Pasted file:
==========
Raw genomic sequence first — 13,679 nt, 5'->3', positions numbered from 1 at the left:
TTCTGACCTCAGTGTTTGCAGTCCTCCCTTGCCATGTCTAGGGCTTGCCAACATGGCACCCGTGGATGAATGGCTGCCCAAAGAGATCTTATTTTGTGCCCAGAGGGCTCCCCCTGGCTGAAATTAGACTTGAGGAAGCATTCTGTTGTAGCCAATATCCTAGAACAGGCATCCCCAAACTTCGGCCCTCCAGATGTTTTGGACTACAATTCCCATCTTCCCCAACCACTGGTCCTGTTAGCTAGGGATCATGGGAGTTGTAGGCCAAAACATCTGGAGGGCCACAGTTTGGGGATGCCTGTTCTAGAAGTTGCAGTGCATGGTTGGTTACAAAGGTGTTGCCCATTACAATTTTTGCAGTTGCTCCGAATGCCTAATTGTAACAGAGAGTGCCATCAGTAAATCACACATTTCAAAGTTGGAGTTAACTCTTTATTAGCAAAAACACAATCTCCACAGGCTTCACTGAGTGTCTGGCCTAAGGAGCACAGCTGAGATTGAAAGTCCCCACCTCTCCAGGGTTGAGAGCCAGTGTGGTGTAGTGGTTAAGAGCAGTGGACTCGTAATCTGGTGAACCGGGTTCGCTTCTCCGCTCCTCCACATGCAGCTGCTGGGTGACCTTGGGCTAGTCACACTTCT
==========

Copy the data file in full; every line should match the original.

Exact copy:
Raw genomic sequence first — 13,679 nt, 5'->3', positions numbered from 1 at the left:
TTCTGACCTCAGTGTTTGCAGTCCTCCCTTGCCATGTCTAGGGCTTGCCAACATGGCACCCGTGGATGAATGGCTGCCCAAAGAGATCTTATTTTGTGCCCAGAGGGCTCCCCCTGGCTGAAATTAGACTTGAGGAAGCATTCTGTTGTAGCCAATATCCTAGAACAGGCATCCCCAAACTTCGGCCCTCCAGATGTTTTGGACTACAATTCCCATCTTCCCCAACCACTGGTCCTGTTAGCTAGGGATCATGGGAGTTGTAGGCCAAAACATCTGGAGGGCCACAGTTTGGGGATGCCTGTTCTAGAAGTTGCAGTGCATGGTTGGTTACAAAGGTGTTGCCCATTACAATTTTTGCAGTTGCTCCGAATGCCTAATTGTAACAGAGAGTGCCATCAGTAAATCACACATTTCAAAGTTGGAGTTAACTCTTTATTAGCAAAAACACAATCTCCACAGGCTTCACTGAGTGTCTGGCCTAAGGAGCACAGCTGAGATTGAAAGTCCCCACCTCTCCAGGGTTGAGAGCCAGTGTGGTGTAGTGGTTAAGAGCAGTGGACTCGTAATCTGGTGAACCGGGTTCGCTTCTCCGCTCCTCCACATGCAGCTGCTGGGTGACCTTGGGCTAGTCACACTTCT